Category: i haz a funny

Five Sexy Halloween Costumes No Woman Should Ever Wear Be Without

 

It is commonly known that October 31st, for many women, is officially a day to dress like the stripper their parents dreaded they’d become. We’ve all gone to bars and Halloween parties, ready to drink and have fun, only to find ourselves staring into the unleashed taints of normally conservative female acquaintances gone wild.

“What are you supposed to be?” I remember asking one barely-clad-in-lingerie girlfriend.

“I’m a Victoria’s Secret model!” she replied in a chipper drunken slur.

True story.

I’m not even a prude. What bothers me about women who use Halloween as an excuse to walk around in their undies is that it feels contrived. If you want to dress provocatively and show off your body, do that. Work it, girl. But do it more than one day of the year. Own it. Stop turning my happy candy-gettin’ holiday into a spontaneously skanky somebody-needs-attention parade.

In short: If I’ve never seen your cleavage before, yet I’m suddenly being eye-raped by the camel toe portion of your ‘sexy Pikachu’ costume, you might be trying too hard.

 

sexy-pikachu

Some things truly can’t be unseen.

 Photo Credit

 

In honor of this increasingly titillating trend, or perhaps just to make your shopping easier, I’ve conveniently compiled five classic sexy Halloween costumes for you here.    

 

The Sexy Nurse – 

Does the idea of a sponge bath administered by a medical professional send you into paroxysms of pleasure? Well never fear, because the Sexy Nurse will take good care of you – and all of your friends. She works hard for the money, spending her long shifts tending to the sexual needs of her patients. And forget the comfortable shoes, because the Sexy Nurse wears heels and only heels, as she is a mythical creature with magic feet that defy torturous pain.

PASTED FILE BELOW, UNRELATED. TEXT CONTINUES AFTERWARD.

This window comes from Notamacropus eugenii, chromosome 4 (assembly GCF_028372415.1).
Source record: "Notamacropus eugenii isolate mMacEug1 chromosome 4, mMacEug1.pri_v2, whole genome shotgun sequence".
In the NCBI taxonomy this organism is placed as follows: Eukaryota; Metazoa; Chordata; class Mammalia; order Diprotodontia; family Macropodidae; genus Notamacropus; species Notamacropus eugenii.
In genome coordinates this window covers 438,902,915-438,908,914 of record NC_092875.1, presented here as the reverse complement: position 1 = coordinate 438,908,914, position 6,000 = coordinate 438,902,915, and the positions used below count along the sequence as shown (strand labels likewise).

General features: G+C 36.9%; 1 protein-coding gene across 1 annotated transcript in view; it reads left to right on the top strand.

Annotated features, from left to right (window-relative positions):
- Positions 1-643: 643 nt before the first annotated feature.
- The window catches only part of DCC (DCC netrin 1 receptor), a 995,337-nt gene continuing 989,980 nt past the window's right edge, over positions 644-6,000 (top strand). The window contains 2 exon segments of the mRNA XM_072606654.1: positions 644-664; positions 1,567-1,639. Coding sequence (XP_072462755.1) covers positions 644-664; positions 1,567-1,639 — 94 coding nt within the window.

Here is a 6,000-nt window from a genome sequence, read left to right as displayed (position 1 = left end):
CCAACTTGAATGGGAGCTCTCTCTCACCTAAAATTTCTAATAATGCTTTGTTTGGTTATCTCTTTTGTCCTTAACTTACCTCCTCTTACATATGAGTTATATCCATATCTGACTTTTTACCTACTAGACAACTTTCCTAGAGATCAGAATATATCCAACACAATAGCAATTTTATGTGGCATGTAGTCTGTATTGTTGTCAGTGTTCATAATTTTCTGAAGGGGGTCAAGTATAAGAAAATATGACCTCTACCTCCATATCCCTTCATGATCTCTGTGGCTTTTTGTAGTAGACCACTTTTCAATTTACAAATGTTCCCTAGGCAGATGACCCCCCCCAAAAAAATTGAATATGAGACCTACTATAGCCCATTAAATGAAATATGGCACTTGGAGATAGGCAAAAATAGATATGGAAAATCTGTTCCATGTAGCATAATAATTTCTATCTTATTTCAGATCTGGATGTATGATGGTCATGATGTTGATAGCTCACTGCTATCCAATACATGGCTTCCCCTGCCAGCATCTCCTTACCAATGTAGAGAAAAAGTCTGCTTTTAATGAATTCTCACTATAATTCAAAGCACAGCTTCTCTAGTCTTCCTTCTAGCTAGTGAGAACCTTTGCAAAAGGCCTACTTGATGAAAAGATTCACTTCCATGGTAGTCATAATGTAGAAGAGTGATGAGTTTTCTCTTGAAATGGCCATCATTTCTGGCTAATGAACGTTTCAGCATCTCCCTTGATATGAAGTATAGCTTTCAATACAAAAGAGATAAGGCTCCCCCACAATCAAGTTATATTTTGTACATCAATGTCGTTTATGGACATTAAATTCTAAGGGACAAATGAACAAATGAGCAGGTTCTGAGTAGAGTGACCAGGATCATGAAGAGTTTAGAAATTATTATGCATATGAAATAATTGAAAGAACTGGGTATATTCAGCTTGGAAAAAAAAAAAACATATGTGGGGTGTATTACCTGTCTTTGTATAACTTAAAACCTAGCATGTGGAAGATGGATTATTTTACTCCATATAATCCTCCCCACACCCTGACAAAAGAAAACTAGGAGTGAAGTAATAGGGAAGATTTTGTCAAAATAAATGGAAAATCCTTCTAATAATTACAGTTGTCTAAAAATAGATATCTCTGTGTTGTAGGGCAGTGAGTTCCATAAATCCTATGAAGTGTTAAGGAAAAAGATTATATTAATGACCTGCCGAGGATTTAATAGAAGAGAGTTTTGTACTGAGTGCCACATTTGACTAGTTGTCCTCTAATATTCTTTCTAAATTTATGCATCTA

have-mercy-nurse-costumeIs that a Foley catheter in your pocket, or are you just happy to see me?

Photo Credit

 

 

The Sexy Pirate –   

Watch as the Sexy Pirate heartily puts the “Arrrrrrrr!” into artificial. Because seriously, there is nothing realistic about this costume. Nobody could dress like this and work on a ship. Nobody could dress like this and work anywhere except a strip club. And have you ever heard of a female pirate? I haven’t. And that pretty Pirates of the Caribbean girl Johnny Depp doesn’t count, because she’s in a movie and movies aren’t real life. Plus, no real girl would ever choose to wear that much eyeliner.

 

sexy-plus-spanish-pirate-costumeUmm… keep that sword away from my poop deck, please. 

Photo Credit

 

 

The Sexy Schoolgirl – 

Bring me your daddy issues, your insecurities, your huddled assholes yearning to breathe free, because the Sexy Schoolgirl has it all. Got pedophiles? Then this costume is the one for you. If you’ve ever wanted to dress up as a hyper-sexualized child, then the Sexy Schoolgirl will put the barely legal trick in your trick-or-treat. You can even pull this costume out of the closet and wear it for viewings of recorded Toddlers & Tiaras or Here Comes Honey Boo Boo episodes. Play along! Bonus drinking game: Take a drink every time you see a child losing her innocence and self-esteem.

 

sexy-school-girl-costumeSurprise! The apple tastes like sadness and years of therapy. “All dead inside” stare not included.

Photo Credit

 

 

The Sexy Butterfly –

Hey, party pupas! It’s a slutterfly! For one night only, this costume wearer has shed the stifling cocoon of business casual, and we can’t stop staring at her metamorphosis into a really attractive flying bug with garters. Because what is sexier than an insect in black stockings? Amirite? Bugs are sooooooo hot. Wait. Where are you going? Aren’t these delicate wings a turn-on? Look! I’M A BEAUTIFUL FAIRY. You guys want to have sex with fairies, right? Guys? Come back!